Thanks to the labor and achievements of veteran designers like June Ambrose, Misa Hylton and more, the fashion industry has seen the rise of many, many talented Black stylists. Kollin Carter has been praised as the mastermind behind Cardi B’s chic outfits. Law Roach has most famously been credited for Zendaya’s memorable red carpet style. Scot Louie has crafted the looks of Ryan Destiny, Keke Palmer, Kehlani and more. Joining this growing list of rising stars is 26-year-old Mekka Shyian, the stylist behind the limited-edition Black Barbie by KITH Women. Shyian’s design sold out within hours of its Dec. 6, 2021 release.
A Newark, New Jersey native, the up-and-comer was one of many competing in a Barbie styling contest held by KITH at the company’s flagship store in 2019. Her boyfriend, a designer, came across the competition online after the deadline for applications had already closed. He encouraged her to take a trip to the store that weekend and convinced employees to make an exception for her.
Set on beating out her competitors, Shyian studied KITH’s aesthetic and e-commerce. She went through lookbooks and did the necessary research to assist with her vision. On the day of the contest she dressed to impress in a denim jacket designed by her boyfriend and eventually caught the attention of KITH employers. The conversations she had made her feel like she was on her “playing field.” She pulled from her experience as a sales associate at Nordstrom and began styling the doll as she would her clients. Despite knowing it was a risky move, she intentionally chose a Black Barbie.
“My mother is a Black woman, so once I saw [a Black doll], I’m not going in any other direction — and honestly, I really did not think I was gonna win because of that,” Shyian told REVOLT. “But my thing was that I can’t not be me. I have to stay true to me. So if I’m gonna do this, I’m gonna do this my way — and this is my way.”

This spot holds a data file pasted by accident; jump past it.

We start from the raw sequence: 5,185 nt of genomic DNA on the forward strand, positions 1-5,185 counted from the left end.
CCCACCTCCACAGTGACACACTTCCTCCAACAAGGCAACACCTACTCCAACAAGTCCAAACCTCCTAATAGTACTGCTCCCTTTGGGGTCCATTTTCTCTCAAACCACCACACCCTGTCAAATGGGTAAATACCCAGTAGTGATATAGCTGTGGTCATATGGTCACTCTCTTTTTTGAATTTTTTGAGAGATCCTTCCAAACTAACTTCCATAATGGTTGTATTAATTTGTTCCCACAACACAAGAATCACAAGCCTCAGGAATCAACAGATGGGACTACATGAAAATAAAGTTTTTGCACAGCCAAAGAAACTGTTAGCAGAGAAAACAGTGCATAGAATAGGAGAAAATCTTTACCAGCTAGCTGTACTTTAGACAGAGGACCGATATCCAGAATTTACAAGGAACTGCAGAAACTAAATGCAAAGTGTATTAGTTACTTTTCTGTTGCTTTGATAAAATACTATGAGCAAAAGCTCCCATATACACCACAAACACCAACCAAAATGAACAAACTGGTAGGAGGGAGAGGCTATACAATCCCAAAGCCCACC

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Like many Black women, Shyian felt she would have to work twice as hard to ensure she had a chance at winning. At the same time, the contest seemed to be a dream opportunity given her background. The budding star grew up in a stylish family and walked in family fashion shows. She worked as a sales associate, pursued a degree in fashion merchandising and retail marketing, and had a life-changing experience in Italy, where she gained hands-on experience at Florence University’s consignment store.
Shyian also had a special connection to her collection of Barbies growing up — the dolls helped her keep the memory of her late cousin alive. It was her cousin who played with her and made “Barbie feel so real,” she tells REVOLT. The up-and-coming stylist channeled that energy into the competition, using her memory of their play dates as motivation.
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Unfortunately, not everyone would treat the triumph like the major win it was.
KITH, for example, considered the contest to be the end of her contributions. The media also glossed over her name and her work in coverage of the limited-edition doll. Still, the fashion lover was determined to take advantage of the moment and ensure that her accomplishment was not overlooked. Shyian reached out and made suggestions to help with marketing. She also recommended an unboxing video and even wanted to set up a meet-and-greet to sign her Barbie — an idea that was turned down because of the COVID-19 pandemic.
“That was so dope just to talk to people, especially the Black people because they were just loving it,” the fashion enthusiast said. “Just to see that people genuinely [liked it]. These people don’t know me from anywhere. They don’t want anything from me, but they really loved my work, and they appreciated it.”
“I don’t want this to be something where it’s like, ‘Yeah, she did that’ and you never hear from me again,” the rising star told REVOLT. “I’m grateful for this competition because I think for some people this has definitely shown them like, ‘Alright, she got it. She’s definitely on to something. She does know what she’s talking about.’ But I’m just hoping that doors start to open up.”
Shyian added, “I want to make sure people know I don’t think that I’m nobody big right now. I’m just like everybody else. I’m just trying to figure it out. I’m 26, so I definitely got time, but I’m just hoping that this definitely opens doors. I’m all for the work. I’m just hoping, you know, more things like this happen.”